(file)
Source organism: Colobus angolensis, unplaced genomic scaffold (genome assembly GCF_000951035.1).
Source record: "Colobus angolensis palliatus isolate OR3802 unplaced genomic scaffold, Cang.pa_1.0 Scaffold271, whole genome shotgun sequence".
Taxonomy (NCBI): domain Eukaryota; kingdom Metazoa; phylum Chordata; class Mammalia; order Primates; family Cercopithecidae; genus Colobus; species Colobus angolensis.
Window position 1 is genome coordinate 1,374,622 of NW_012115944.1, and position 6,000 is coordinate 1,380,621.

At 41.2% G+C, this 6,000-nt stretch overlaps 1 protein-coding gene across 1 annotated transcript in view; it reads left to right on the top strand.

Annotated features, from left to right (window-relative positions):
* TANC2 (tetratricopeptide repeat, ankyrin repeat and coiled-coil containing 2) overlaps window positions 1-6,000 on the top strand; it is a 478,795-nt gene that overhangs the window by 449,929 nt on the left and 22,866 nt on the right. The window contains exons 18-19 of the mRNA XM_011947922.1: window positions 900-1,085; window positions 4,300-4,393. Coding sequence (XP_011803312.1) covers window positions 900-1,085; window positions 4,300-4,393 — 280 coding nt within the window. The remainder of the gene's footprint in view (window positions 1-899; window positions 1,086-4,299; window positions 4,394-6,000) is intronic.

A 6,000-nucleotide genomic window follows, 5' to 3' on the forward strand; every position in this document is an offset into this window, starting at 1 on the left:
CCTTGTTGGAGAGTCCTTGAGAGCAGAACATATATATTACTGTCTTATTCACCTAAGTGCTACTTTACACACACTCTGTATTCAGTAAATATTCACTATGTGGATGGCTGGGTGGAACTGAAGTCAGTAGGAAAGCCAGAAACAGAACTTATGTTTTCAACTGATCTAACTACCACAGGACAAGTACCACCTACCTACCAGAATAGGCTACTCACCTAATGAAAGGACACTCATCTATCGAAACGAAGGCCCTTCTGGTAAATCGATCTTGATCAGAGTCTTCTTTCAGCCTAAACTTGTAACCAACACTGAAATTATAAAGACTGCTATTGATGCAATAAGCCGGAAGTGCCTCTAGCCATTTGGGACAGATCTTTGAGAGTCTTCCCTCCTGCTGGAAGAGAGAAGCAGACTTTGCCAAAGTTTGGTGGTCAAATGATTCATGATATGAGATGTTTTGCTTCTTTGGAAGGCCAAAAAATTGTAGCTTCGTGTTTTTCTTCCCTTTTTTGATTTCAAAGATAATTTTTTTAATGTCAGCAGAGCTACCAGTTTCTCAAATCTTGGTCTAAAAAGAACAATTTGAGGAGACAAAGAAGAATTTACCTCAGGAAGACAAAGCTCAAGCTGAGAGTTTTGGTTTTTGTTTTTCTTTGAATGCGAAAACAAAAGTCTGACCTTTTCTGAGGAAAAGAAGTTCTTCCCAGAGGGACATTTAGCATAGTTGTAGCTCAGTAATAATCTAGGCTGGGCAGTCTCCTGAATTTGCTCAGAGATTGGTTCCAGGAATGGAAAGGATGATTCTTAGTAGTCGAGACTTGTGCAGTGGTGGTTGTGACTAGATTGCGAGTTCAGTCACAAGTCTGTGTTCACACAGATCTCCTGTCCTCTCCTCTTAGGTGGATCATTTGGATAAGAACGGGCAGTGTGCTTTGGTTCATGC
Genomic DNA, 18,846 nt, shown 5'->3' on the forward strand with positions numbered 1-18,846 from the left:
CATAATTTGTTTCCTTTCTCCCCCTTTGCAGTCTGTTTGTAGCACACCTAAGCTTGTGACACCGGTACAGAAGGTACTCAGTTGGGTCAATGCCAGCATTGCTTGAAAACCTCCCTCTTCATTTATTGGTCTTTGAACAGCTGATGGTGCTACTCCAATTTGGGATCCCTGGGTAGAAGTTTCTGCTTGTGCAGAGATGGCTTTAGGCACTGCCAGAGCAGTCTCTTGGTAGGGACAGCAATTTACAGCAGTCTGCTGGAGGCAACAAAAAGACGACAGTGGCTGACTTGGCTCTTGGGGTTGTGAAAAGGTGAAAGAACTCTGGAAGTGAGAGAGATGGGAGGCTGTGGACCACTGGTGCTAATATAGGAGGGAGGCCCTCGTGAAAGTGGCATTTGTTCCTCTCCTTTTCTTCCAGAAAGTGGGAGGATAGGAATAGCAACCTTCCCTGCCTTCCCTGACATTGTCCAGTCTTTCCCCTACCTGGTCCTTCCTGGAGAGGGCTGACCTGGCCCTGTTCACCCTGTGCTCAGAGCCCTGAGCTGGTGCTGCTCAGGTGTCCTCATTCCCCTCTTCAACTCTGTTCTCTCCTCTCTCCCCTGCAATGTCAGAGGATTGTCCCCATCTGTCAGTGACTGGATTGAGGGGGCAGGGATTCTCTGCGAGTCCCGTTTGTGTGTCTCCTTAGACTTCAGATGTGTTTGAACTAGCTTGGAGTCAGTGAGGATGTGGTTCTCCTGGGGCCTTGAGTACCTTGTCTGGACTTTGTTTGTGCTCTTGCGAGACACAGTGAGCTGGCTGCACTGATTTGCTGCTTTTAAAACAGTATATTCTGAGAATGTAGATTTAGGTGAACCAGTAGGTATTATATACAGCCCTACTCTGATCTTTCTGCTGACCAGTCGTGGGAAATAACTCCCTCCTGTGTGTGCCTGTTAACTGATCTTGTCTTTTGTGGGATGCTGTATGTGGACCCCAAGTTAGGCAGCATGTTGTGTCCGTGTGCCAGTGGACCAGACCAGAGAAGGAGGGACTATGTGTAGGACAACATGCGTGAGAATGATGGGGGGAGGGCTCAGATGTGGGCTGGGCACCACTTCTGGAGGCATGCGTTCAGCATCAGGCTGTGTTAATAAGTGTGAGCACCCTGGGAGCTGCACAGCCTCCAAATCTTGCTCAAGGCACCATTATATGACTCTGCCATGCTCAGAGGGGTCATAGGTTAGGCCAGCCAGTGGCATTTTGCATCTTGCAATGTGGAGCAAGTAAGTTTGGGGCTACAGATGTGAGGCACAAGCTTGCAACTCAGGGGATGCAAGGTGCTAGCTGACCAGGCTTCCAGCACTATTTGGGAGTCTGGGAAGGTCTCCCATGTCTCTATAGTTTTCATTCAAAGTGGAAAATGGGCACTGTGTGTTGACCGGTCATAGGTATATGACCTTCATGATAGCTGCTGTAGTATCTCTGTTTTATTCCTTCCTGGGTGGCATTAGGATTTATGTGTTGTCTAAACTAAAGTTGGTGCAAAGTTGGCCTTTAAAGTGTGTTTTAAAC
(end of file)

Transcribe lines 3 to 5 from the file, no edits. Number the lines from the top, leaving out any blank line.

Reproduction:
Taxonomy (NCBI): domain Eukaryota; kingdom Metazoa; phylum Chordata; class Mammalia; order Primates; family Cercopithecidae; genus Colobus; species Colobus angolensis.
Window position 1 is genome coordinate 1,374,622 of NW_012115944.1, and position 6,000 is coordinate 1,380,621.

At 41.2% G+C, this 6,000-nt stretch overlaps 1 protein-coding gene across 1 annotated transcript in view; it reads left to right on the top strand.